The governors decided by a majority of four to one not to uphold complaints against the BBC for screening the opera because it did not breach the corporation's editorial standards, codes nor guidelines.
The hit musical, shown on BBC Two in January, drew more than 60,000 complaints mainly from religious groups. It features scenes ridiculing the figure of Jesus on the cross, mocking the stigmata wounds on his body as "acts of crudeness", as well as showing Jesus as a nappy wearer who was a "bit gay".
The alternative opera also featured almost 200 uses of the word "fuck" and a number of uses of the word "c**t".
Backing the BBC, the majority view of the committee was that the swearing was "not necessarily unacceptable in terms of late-night terrestrial television".
The BBC said that the majority took the view that the issue of offence was not to be taken lightly, but that comprehensive attempts were made to minimise offence through appropriate scheduling, clear warnings and the use of other programmes prior to the broadcast to set the piece in context.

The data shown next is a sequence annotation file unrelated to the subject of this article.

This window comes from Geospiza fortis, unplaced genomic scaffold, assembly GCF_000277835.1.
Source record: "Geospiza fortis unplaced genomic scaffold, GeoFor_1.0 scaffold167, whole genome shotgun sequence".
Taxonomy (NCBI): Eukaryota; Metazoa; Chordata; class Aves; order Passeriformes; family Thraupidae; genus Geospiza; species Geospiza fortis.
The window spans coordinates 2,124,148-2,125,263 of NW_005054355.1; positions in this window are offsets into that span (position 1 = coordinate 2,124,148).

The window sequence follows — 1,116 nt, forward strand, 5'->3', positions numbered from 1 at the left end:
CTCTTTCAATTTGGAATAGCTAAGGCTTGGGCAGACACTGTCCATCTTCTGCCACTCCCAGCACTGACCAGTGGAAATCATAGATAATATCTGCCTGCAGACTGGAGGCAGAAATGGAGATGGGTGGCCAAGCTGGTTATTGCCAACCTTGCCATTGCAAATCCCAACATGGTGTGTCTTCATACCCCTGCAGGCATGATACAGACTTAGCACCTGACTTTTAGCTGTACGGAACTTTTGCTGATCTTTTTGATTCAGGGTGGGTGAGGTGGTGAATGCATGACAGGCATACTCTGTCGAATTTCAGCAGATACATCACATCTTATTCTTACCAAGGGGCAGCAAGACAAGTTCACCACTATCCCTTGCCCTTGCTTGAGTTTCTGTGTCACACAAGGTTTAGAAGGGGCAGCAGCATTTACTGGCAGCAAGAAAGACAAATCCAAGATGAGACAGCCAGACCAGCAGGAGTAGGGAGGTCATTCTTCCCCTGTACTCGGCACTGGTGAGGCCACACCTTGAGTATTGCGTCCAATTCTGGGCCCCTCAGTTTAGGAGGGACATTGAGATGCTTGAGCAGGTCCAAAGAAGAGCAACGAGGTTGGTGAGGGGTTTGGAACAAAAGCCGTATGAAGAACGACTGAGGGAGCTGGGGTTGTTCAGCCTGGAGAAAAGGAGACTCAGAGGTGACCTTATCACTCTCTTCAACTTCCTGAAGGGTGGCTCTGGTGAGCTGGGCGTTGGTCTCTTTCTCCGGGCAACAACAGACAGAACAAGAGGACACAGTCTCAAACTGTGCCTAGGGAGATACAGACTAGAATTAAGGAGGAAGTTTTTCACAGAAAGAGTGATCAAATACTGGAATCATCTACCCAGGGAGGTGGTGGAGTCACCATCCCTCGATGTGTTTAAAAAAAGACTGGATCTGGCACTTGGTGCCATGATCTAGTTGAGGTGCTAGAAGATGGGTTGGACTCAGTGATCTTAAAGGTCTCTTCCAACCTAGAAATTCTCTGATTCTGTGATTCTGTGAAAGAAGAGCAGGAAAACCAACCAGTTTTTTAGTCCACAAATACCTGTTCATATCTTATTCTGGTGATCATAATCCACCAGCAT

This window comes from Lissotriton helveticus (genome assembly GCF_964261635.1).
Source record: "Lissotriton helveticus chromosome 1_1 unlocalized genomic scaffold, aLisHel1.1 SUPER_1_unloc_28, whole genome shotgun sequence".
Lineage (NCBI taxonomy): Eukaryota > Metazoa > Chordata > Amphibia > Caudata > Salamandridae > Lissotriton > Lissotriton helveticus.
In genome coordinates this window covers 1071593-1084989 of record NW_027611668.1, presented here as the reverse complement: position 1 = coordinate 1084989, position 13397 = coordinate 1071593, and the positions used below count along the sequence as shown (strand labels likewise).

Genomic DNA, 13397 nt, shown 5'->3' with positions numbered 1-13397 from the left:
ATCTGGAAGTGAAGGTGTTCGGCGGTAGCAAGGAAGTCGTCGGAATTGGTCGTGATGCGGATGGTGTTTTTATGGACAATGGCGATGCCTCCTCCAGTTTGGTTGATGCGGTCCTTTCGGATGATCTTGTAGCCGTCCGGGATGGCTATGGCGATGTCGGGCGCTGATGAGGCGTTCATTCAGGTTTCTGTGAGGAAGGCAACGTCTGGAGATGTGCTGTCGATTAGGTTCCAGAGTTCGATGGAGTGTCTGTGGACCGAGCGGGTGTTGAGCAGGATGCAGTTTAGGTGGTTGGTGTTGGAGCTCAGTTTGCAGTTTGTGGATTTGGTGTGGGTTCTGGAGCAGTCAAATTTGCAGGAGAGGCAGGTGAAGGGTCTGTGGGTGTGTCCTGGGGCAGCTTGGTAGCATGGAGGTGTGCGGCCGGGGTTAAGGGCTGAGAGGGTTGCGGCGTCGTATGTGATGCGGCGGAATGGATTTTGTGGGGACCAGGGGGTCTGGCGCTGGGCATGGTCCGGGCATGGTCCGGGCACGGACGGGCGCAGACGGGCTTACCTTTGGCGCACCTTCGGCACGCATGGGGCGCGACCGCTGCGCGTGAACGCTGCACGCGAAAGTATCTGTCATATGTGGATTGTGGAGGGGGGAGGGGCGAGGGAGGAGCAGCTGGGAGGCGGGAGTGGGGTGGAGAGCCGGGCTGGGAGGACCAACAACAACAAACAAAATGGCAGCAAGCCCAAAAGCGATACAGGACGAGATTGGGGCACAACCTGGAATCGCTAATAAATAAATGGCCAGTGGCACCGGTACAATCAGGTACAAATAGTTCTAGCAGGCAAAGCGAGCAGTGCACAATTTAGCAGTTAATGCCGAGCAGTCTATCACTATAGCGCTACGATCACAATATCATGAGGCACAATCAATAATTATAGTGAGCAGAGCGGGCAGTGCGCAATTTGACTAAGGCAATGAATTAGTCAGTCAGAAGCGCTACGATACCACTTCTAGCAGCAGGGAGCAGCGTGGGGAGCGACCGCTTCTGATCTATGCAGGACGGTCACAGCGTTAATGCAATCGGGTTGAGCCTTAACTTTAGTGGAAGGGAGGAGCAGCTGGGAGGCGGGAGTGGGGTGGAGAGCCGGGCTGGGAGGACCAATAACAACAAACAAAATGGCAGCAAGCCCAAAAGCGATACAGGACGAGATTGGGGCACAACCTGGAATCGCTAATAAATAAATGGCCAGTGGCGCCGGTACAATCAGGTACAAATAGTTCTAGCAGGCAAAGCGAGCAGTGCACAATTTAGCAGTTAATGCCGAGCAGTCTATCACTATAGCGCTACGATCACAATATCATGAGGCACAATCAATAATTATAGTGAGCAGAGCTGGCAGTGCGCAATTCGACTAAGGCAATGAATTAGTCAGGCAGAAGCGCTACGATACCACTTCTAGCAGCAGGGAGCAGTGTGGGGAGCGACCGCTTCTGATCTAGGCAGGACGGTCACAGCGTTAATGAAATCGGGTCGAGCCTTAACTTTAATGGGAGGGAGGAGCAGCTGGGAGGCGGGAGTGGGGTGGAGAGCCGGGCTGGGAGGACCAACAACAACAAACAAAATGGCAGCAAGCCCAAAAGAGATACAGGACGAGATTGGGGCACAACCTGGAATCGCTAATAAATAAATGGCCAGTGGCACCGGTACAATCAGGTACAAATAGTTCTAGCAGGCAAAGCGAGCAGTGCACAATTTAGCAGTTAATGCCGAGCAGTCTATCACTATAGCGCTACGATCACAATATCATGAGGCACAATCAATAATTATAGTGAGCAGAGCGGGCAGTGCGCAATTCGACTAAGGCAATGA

The committee also said that the BBC has a duty to innovate and to reflect new and challenging ideas.
Richard Tait, chairman of the GPCC, added: "As a committee, all of us are satisfied that we addressed the issues raised by the many people who contacted the BBC both before and following the transmission of 'Jerry Springer: The Opera' and each gave consideration before reaching our judgment."
The committee's findings will be sent to Ofcom, which has delayed its own ruling due to the report. A final decision on the broadcast could should be reached by the end of April.
'Jerry Springer: The Opera' was written by composer Richard Thomas and comedian Stewart Lee, and is based on Springer's famed US talkshow.
The show centres on the worst day of Springer's life, when he has to face nappy-wearing adults, a troupe of tap-dancing Ku Klux Klansmen, not to mention Jesus and the Devil in a foul-mouthed tirade against each other.
Pic: Dan Goldsmith
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